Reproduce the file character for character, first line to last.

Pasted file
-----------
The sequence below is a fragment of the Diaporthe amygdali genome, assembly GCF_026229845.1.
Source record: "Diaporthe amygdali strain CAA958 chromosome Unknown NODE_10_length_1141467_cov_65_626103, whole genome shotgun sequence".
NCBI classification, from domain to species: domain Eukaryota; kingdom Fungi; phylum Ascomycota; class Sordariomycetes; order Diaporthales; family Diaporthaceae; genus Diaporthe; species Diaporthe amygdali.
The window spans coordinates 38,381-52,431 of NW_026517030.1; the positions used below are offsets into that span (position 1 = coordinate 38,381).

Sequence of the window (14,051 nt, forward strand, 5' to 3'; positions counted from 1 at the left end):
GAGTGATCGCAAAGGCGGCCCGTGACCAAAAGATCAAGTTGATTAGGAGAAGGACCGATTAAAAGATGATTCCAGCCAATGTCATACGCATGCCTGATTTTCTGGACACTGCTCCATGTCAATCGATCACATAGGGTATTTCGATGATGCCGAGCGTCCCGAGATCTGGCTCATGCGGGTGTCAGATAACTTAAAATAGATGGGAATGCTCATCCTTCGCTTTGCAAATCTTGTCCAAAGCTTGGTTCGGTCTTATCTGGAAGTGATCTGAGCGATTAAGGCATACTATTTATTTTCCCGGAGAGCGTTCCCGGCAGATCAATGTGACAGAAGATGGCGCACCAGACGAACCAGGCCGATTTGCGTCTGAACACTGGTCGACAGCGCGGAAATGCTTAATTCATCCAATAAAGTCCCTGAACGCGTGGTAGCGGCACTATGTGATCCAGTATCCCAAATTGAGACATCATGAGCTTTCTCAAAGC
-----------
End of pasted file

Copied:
The sequence below is a fragment of the Diaporthe amygdali genome, assembly GCF_026229845.1.
Source record: "Diaporthe amygdali strain CAA958 chromosome Unknown NODE_10_length_1141467_cov_65_626103, whole genome shotgun sequence".
NCBI classification, from domain to species: domain Eukaryota; kingdom Fungi; phylum Ascomycota; class Sordariomycetes; order Diaporthales; family Diaporthaceae; genus Diaporthe; species Diaporthe amygdali.
The window spans coordinates 38,381-52,431 of NW_026517030.1; the positions used below are offsets into that span (position 1 = coordinate 38,381).

Sequence of the window (14,051 nt, forward strand, 5' to 3'; positions counted from 1 at the left end):
GAGTGATCGCAAAGGCGGCCCGTGACCAAAAGATCAAGTTGATTAGGAGAAGGACCGATTAAAAGATGATTCCAGCCAATGTCATACGCATGCCTGATTTTCTGGACACTGCTCCATGTCAATCGATCACATAGGGTATTTCGATGATGCCGAGCGTCCCGAGATCTGGCTCATGCGGGTGTCAGATAACTTAAAATAGATGGGAATGCTCATCCTTCGCTTTGCAAATCTTGTCCAAAGCTTGGTTCGGTCTTATCTGGAAGTGATCTGAGCGATTAAGGCATACTATTTATTTTCCCGGAGAGCGTTCCCGGCAGATCAATGTGACAGAAGATGGCGCACCAGACGAACCAGGCCGATTTGCGTCTGAACACTGGTCGACAGCGCGGAAATGCTTAATTCATCCAATAAAGTCCCTGAACGCGTGGTAGCGGCACTATGTGATCCAGTATCCCAAATTGAGACATCATGAGCTTTCTCAAAGC